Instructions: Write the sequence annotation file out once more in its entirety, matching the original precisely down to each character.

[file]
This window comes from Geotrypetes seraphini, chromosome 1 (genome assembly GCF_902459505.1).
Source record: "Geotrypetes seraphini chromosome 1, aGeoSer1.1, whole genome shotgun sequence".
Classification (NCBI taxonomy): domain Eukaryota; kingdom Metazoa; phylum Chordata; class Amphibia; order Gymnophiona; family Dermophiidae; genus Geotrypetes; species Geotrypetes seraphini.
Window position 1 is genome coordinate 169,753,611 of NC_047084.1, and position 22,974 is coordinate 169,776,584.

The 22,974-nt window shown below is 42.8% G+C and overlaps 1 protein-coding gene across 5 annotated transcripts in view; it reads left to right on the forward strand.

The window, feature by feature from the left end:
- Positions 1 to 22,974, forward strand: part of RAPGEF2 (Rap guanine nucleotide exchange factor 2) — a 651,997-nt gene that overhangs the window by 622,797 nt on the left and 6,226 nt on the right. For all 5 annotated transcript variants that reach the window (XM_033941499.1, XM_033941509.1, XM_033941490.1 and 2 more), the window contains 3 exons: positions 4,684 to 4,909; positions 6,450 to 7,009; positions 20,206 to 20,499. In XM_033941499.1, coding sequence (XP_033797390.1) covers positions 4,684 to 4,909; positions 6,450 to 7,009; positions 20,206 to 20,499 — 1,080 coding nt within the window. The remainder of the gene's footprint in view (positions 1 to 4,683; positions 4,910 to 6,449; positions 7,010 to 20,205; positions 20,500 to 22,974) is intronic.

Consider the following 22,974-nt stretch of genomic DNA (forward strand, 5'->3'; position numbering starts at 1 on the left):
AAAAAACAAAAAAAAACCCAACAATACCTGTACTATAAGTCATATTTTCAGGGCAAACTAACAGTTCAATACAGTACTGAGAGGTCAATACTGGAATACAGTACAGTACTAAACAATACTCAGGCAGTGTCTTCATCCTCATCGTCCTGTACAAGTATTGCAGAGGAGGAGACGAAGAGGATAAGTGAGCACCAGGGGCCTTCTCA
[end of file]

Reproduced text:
This window comes from Geotrypetes seraphini, chromosome 1 (genome assembly GCF_902459505.1).
Source record: "Geotrypetes seraphini chromosome 1, aGeoSer1.1, whole genome shotgun sequence".
Classification (NCBI taxonomy): domain Eukaryota; kingdom Metazoa; phylum Chordata; class Amphibia; order Gymnophiona; family Dermophiidae; genus Geotrypetes; species Geotrypetes seraphini.
Window position 1 is genome coordinate 169,753,611 of NC_047084.1, and position 22,974 is coordinate 169,776,584.

The 22,974-nt window shown below is 42.8% G+C and overlaps 1 protein-coding gene across 5 annotated transcripts in view; it reads left to right on the forward strand.

The window, feature by feature from the left end:
- Positions 1 to 22,974, forward strand: part of RAPGEF2 (Rap guanine nucleotide exchange factor 2) — a 651,997-nt gene that overhangs the window by 622,797 nt on the left and 6,226 nt on the right. For all 5 annotated transcript variants that reach the window (XM_033941499.1, XM_033941509.1, XM_033941490.1 and 2 more), the window contains 3 exons: positions 4,684 to 4,909; positions 6,450 to 7,009; positions 20,206 to 20,499. In XM_033941499.1, coding sequence (XP_033797390.1) covers positions 4,684 to 4,909; positions 6,450 to 7,009; positions 20,206 to 20,499 — 1,080 coding nt within the window. The remainder of the gene's footprint in view (positions 1 to 4,683; positions 4,910 to 6,449; positions 7,010 to 20,205; positions 20,500 to 22,974) is intronic.

Consider the following 22,974-nt stretch of genomic DNA (forward strand, 5'->3'; position numbering starts at 1 on the left):
AAAAAACAAAAAAAAACCCAACAATACCTGTACTATAAGTCATATTTTCAGGGCAAACTAACAGTTCAATACAGTACTGAGAGGTCAATACTGGAATACAGTACAGTACTAAACAATACTCAGGCAGTGTCTTCATCCTCATCGTCCTGTACAAGTATTGCAGAGGAGGAGACGAAGAGGATAAGTGAGCACCAGGGGCCTTCTCA